On August 22, 1950, officials of the United States Lawn Tennis Association (USLTA) accept Althea Gibson into their annual championship at Forest Hills, New York, making her the first African American player to compete in a U.S. national tennis competition.
Growing up in Harlem, the young Gibson was a natural athlete. She started playing tennis at the age of 14 and the very next year won her first tournament, the New York State girls’ championship, sponsored by the American Tennis Association (ATA), which was organized in 1916 by Black players as an alternative to the exclusively white USLTA. After prominent doctors and tennis enthusiasts Hubert Eaton and R. Walter Johnson took Gibson under their wing, she won her first of what would be 10 straight ATA championships in 1947.
Colonial Newspaper Printer And Publisher
Little is known about the early life of Ann Smith, other than she was raised in Boston, and had a solid education. At the age of twenty-seven, she married James Franklin, printer and publisher of The New England Courant. James’ hostility toward church and government authorities resulted in a jail term for printing “scandalous libel.”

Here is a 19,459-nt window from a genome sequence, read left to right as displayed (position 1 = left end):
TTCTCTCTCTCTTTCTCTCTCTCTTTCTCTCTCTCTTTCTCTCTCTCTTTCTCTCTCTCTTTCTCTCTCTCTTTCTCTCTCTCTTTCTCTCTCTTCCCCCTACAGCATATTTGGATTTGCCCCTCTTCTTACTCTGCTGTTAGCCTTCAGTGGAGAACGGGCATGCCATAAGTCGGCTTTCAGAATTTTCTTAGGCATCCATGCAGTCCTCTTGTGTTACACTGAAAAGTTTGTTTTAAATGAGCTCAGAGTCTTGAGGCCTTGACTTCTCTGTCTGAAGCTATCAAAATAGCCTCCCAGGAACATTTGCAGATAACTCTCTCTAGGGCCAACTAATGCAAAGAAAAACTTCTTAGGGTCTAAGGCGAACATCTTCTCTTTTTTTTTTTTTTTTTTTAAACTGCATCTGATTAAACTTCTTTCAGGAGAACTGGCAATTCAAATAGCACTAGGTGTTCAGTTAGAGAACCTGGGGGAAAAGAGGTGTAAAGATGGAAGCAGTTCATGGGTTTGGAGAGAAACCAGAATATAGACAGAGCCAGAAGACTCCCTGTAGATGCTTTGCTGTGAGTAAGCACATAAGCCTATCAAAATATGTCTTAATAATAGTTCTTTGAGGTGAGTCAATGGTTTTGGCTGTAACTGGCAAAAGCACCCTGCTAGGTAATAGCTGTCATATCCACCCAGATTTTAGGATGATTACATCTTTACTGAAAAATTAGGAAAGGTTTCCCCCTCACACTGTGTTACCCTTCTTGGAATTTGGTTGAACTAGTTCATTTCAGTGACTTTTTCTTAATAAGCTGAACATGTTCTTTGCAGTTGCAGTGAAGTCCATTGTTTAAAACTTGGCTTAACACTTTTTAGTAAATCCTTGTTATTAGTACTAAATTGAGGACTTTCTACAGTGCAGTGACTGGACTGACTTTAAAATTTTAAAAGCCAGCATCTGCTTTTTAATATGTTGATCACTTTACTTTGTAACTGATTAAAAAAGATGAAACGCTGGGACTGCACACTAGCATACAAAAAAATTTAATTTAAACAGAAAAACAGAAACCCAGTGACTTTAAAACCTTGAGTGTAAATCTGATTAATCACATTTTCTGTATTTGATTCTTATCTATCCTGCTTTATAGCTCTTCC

After his release from prison, James was ordered to cease printing the Courant, and publication of the newspaper was turned over to James’ apprentice and younger brother, Benjamin Franklin.
Ann Smith Franklin, born in 1696, was America’s first female newspaper editor, almanac writer, and inductee into the Journalism Hall of Fame at the University of Rhode Island. You might recognize her by her last name – she was the wife of James Franklin, older brother of founding father Benjamin Franklin.
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